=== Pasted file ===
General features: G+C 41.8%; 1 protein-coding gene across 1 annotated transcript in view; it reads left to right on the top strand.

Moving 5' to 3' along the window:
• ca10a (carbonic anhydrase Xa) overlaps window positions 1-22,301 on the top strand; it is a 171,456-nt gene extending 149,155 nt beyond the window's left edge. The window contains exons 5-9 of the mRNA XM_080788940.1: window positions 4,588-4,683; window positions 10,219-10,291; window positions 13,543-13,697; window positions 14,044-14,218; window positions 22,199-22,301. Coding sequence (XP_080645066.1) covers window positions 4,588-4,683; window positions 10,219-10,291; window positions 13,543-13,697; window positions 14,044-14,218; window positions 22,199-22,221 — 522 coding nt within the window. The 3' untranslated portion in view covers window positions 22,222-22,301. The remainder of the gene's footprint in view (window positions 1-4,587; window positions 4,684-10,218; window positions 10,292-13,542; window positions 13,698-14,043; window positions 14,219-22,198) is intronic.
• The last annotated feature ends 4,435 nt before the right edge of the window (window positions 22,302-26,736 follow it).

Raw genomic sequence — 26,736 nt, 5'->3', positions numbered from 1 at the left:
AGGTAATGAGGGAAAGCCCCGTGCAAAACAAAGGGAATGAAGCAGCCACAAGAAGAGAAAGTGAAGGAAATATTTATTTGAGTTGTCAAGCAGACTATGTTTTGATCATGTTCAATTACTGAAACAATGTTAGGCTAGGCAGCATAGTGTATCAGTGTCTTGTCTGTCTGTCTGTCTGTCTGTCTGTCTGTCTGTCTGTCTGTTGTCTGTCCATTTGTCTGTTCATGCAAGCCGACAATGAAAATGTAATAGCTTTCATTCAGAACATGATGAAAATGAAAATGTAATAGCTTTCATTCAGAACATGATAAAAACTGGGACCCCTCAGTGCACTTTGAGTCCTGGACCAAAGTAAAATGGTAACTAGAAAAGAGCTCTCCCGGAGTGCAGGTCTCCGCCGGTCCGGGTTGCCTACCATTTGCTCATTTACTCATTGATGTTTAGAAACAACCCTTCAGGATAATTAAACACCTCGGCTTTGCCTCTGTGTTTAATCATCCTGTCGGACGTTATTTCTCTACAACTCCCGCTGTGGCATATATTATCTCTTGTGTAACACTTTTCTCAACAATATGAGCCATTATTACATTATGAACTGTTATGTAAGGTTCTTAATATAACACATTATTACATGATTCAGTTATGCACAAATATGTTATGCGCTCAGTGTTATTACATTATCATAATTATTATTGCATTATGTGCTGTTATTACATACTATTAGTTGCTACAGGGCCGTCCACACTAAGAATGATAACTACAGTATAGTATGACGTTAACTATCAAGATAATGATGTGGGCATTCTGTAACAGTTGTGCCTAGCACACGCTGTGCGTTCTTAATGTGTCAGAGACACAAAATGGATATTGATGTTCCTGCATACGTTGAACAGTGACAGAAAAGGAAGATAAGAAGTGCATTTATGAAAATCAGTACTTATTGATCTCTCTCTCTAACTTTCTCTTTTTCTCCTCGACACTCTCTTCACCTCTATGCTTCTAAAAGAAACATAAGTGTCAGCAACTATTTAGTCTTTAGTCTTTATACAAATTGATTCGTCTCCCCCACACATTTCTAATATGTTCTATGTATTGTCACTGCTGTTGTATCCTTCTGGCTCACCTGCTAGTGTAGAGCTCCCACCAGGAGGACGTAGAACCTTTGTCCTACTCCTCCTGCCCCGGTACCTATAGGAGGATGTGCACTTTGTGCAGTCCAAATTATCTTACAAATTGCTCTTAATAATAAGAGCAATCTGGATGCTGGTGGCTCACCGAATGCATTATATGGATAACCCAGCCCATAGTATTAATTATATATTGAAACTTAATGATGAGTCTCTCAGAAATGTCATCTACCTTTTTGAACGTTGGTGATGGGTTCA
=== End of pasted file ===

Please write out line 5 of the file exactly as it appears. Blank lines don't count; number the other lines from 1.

Raw genomic sequence — 26,736 nt, 5'->3', positions numbered from 1 at the left: